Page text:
Sept. 13, 2010
Parking spaces are precious commodities in downtown San Francisco and San Jose, but this Friday dozens of groups will be using these spots not to park but as parks.
In an effort to take back green space in downtown areas, hundreds of cities across the globe will play host to what has become a large annual art installation where artists and citizens use metered parking spaces to set up small, often movable parks for people to enjoy–as long as the meter runs.
Hard to visualize?
Imagine a park the size of a traditional metered space, and now transplant that park into the financial district of San Francisco. The result is a splash of green in a gray, impersonal section of the city.
The idea, says Elizabeth Beaubois of Greenbelt Alliance South Bay, is that “people are more important than cars,” and that city planners have not paid enough attention to making cities livable, breathable, beautiful spaces.
So in 2005, REBAR, a design and art collective based in San Francisco, decided to make a park small enough to fit into a parking space, and set it up, enjoy it, and break it down within the two hours that a car would usually take up that space. Legally, as long as the meter was fed, the space was theirs to do with as they pleased.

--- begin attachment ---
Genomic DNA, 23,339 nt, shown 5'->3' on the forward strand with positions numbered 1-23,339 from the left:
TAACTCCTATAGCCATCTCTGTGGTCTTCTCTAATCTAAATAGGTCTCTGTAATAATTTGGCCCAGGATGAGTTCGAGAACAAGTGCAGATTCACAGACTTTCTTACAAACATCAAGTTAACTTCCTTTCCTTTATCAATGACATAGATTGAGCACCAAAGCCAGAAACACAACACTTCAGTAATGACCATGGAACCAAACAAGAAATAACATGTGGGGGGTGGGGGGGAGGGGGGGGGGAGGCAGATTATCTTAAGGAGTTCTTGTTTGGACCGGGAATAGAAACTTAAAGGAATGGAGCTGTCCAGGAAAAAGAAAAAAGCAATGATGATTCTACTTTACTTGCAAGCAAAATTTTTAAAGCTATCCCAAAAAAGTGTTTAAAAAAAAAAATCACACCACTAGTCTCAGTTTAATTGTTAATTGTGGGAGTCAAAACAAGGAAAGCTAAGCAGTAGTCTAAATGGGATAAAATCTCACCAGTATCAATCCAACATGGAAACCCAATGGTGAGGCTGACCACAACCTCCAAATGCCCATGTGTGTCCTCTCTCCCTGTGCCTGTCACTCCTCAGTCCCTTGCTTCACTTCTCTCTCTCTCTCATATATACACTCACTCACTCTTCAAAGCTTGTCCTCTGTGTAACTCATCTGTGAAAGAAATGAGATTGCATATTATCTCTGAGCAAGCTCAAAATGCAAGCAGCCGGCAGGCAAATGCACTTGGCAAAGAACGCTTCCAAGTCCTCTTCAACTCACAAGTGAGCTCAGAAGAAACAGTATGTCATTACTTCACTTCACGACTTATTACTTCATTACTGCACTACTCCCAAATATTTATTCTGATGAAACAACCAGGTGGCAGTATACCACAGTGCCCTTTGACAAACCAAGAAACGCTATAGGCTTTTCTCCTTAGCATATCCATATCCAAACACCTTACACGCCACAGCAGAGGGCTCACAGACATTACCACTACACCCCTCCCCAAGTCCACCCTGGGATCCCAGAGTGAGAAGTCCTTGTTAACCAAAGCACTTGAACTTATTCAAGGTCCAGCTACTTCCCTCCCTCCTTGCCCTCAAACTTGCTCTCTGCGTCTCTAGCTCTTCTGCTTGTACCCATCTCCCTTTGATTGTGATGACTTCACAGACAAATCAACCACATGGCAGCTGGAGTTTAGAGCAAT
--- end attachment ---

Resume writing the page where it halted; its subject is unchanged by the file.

The installation was a success, and the word got out, going viral within a few short years. Last year, there were over 700 “PARKS” in 140 cities in 70 countries in event that has been termed Park(ing) Day.
Not all of the “parks” set up during Park(ing) Day are green spaces, however, as city-dwellers have used the spirit of the event to speak out for other resources they feel are lacking within their communities, things like free clinics, political seminars, and educational services.
If you can, take the time on Friday, September 17, to take a trip downtown during meter hours and see what a taken-back park(ing) space looks like. (There’s even a Google map.) Maybe take some quarters with you, to help sustain the green and the giving, in hopes that planners and government will take heed to what the people of San Francisco and San Jose want and need their city streets to be.